But sometimes, when a component of the enclosure fails, it takes the drive with it. Something like a failed wall wart (power supply) can cook the drive.
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Old Apr 2, 2013, 3:40 AM   #27
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well i cant find any mention of this happening so it cant be very common place, it seems the biggest problem with external drives is the psu failing which just needs then replacing, this can be avoided by buying a 2 1/2" usb powered external drive, the newer usb 3 ones are very fast as well.
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Old Apr 2, 2013, 4:31 AM   #28
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I can personally attest to it happening twice. Plus, when an external hard disk fails, most people don't try to figure out why and fix it; they just replace it.
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Old Apr 2, 2013, 9:10 AM   #29
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It comes down to belief.

Those who have not had an issue believe their data is safe, until their first failure.
Those who have had failures (I have, several times) take precautions.

Came back from vacation a couple of years ago and 3 out of the 6 1tb drives would not spin up in the old PC. I unplug everything when we are out just to be safe. Did not help, it was the long idle period after running for years that caused them to seize up.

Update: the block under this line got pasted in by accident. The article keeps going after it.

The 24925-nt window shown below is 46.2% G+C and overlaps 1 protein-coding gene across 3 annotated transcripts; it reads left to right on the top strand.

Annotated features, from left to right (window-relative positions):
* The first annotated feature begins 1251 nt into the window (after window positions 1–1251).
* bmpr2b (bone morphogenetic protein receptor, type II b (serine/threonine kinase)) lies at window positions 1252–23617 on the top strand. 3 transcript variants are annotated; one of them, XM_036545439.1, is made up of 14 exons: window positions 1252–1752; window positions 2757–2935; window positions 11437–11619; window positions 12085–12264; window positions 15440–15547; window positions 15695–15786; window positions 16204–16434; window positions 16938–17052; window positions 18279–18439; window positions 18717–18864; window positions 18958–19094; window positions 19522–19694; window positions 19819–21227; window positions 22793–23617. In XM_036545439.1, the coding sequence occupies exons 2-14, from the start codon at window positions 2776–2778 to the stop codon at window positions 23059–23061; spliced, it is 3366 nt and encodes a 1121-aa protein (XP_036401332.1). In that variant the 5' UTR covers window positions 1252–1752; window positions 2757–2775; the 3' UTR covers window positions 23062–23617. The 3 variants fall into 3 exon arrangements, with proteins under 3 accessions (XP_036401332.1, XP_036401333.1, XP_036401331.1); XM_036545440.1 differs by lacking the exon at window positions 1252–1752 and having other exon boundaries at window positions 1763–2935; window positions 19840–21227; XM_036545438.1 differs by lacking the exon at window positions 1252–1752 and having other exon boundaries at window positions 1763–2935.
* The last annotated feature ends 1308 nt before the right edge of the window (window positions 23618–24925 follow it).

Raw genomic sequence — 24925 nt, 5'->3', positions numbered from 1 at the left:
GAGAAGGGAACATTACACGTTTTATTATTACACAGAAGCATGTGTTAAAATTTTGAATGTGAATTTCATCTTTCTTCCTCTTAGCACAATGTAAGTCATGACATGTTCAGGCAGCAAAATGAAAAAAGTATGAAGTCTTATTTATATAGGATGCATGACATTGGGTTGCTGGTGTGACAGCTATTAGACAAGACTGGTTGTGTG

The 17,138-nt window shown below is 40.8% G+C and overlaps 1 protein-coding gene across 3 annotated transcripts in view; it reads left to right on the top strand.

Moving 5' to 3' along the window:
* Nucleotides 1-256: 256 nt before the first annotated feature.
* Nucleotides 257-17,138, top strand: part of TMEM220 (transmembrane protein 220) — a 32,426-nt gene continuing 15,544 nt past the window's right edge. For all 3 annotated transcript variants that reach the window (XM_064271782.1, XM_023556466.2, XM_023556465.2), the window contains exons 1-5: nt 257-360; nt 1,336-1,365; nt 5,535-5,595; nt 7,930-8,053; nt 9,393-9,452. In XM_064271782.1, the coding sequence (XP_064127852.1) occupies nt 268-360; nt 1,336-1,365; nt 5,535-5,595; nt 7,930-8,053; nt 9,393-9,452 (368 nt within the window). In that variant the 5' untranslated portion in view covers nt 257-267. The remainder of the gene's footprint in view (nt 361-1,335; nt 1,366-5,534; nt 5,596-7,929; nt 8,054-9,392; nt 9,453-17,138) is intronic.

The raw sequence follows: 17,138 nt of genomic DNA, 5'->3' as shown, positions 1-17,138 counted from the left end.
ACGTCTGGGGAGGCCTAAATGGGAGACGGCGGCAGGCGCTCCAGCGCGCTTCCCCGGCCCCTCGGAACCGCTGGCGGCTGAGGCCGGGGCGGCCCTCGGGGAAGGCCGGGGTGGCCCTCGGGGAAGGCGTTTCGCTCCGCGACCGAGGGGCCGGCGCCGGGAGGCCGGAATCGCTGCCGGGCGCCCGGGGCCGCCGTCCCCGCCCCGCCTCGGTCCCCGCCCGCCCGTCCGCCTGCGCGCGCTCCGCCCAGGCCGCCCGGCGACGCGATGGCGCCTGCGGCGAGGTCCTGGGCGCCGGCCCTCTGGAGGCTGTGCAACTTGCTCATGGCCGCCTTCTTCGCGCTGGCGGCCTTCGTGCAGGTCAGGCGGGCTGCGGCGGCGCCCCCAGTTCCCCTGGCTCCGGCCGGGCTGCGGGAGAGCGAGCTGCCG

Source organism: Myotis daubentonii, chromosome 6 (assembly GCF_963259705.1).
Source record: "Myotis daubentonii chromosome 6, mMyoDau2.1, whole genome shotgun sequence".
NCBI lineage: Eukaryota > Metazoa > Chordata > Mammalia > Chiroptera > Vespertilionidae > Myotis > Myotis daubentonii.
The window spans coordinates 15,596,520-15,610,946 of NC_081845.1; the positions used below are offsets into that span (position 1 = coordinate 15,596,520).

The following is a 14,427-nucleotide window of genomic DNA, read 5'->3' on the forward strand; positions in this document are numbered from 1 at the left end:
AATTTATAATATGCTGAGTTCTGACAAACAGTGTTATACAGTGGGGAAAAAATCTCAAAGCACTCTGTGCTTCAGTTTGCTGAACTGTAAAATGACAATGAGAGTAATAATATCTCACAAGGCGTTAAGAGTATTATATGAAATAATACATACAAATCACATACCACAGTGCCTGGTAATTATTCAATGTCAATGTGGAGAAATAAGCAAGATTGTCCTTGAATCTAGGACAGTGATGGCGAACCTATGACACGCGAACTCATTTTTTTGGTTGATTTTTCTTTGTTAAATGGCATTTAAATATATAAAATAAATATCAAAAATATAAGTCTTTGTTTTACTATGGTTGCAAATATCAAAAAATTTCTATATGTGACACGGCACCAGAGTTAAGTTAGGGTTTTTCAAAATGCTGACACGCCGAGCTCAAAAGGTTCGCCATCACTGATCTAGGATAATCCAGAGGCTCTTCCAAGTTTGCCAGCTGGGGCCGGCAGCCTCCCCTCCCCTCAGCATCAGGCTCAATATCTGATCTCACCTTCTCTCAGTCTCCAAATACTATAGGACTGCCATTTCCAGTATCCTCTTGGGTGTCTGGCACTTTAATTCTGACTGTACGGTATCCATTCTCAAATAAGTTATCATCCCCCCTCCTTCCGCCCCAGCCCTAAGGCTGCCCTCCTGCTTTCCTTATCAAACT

Sending out for data recovery is NOT cheap, we needed to have one of the seized drives partially recovered. (Tax people can get really annoying if you lost part of a years accounting records.)
Look at the recovery companies many feedback page from people who have had hard drives go bad and needed access to their data http://www.capitaldatarecovery.com/feedback.html
If you are a member of PPoC (PPA in the US) and have the right insurance the costs can be claimed!

There are many of these data recovery companies around, if hard drives did not have a habit of failing they would not exist.

Also have had a raid controller board go bad in an external unit, a raid 10 enclosure and every drive in it was trashed by the failing controller.
Controller board was a warranty repair, but all the drives needed to be formatted and added back to the raid array. Saved by the backups that were being taken!

If you are using laptops, I haven't had a laptop yet that has not needed a drive replacement at some point in its life.

(also had a 60Gb SDD fail, but that is not a spinning Hard Drive.
They seem to have a surprisingly high failure rate now that I started to check into them
http://hexus.net/tech/news/storage/4...-failure-rate/ )

Technology is great, hard to do without it, but technology fails usually at the most inopportune times.

WoW I ranted on for a bit more than I planned, need to get another coffee!
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Old Apr 2, 2013, 9:28 AM   #30
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Apple used Sony hard disk drives in their Macintosh IIci, that Sony had used the wrong lubricant on the spindle berrings. If the computer hadn't been on in the past few days, the lubricant would get stiff and the drive's motor wasn't strong enough to overcome. Apple's instructions for fixing the problem was to lift the left side of the computer case about 2-3 inches and let it fall to the desktop. That was usually enough of a jolt to loosen the lubricant and allow the drive to spin up.

Did you try giving any of those 1TB drives a wack?